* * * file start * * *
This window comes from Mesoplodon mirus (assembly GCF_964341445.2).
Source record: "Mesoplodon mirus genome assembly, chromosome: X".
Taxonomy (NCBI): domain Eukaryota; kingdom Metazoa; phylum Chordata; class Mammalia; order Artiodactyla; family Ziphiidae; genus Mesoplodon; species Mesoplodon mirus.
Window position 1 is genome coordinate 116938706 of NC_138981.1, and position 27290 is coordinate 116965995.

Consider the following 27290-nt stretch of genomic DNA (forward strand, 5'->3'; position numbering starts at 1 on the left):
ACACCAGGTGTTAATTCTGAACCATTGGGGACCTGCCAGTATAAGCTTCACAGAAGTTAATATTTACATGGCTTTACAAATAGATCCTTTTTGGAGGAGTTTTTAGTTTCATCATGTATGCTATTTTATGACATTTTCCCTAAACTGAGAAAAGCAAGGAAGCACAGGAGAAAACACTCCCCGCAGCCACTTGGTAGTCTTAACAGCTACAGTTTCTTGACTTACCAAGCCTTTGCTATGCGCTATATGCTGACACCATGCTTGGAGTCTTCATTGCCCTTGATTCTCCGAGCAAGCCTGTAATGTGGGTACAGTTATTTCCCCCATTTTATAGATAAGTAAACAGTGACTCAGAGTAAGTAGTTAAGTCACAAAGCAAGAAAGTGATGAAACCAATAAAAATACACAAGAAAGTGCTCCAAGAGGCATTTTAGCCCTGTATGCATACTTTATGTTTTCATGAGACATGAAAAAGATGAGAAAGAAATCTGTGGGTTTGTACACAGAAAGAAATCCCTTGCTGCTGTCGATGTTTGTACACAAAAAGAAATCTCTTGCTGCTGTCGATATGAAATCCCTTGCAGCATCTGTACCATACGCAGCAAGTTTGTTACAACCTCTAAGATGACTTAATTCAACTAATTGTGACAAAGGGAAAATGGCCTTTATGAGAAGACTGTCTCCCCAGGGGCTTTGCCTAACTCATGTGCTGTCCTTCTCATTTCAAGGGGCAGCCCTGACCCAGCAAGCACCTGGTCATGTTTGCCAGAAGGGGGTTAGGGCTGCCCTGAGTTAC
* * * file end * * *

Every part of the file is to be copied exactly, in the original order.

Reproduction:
This window comes from Mesoplodon mirus (assembly GCF_964341445.2).
Source record: "Mesoplodon mirus genome assembly, chromosome: X".
Taxonomy (NCBI): domain Eukaryota; kingdom Metazoa; phylum Chordata; class Mammalia; order Artiodactyla; family Ziphiidae; genus Mesoplodon; species Mesoplodon mirus.
Window position 1 is genome coordinate 116938706 of NC_138981.1, and position 27290 is coordinate 116965995.

Consider the following 27290-nt stretch of genomic DNA (forward strand, 5'->3'; position numbering starts at 1 on the left):
ACACCAGGTGTTAATTCTGAACCATTGGGGACCTGCCAGTATAAGCTTCACAGAAGTTAATATTTACATGGCTTTACAAATAGATCCTTTTTGGAGGAGTTTTTAGTTTCATCATGTATGCTATTTTATGACATTTTCCCTAAACTGAGAAAAGCAAGGAAGCACAGGAGAAAACACTCCCCGCAGCCACTTGGTAGTCTTAACAGCTACAGTTTCTTGACTTACCAAGCCTTTGCTATGCGCTATATGCTGACACCATGCTTGGAGTCTTCATTGCCCTTGATTCTCCGAGCAAGCCTGTAATGTGGGTACAGTTATTTCCCCCATTTTATAGATAAGTAAACAGTGACTCAGAGTAAGTAGTTAAGTCACAAAGCAAGAAAGTGATGAAACCAATAAAAATACACAAGAAAGTGCTCCAAGAGGCATTTTAGCCCTGTATGCATACTTTATGTTTTCATGAGACATGAAAAAGATGAGAAAGAAATCTGTGGGTTTGTACACAGAAAGAAATCCCTTGCTGCTGTCGATGTTTGTACACAAAAAGAAATCTCTTGCTGCTGTCGATATGAAATCCCTTGCAGCATCTGTACCATACGCAGCAAGTTTGTTACAACCTCTAAGATGACTTAATTCAACTAATTGTGACAAAGGGAAAATGGCCTTTATGAGAAGACTGTCTCCCCAGGGGCTTTGCCTAACTCATGTGCTGTCCTTCTCATTTCAAGGGGCAGCCCTGACCCAGCAAGCACCTGGTCATGTTTGCCAGAAGGGGGTTAGGGCTGCCCTGAGTTAC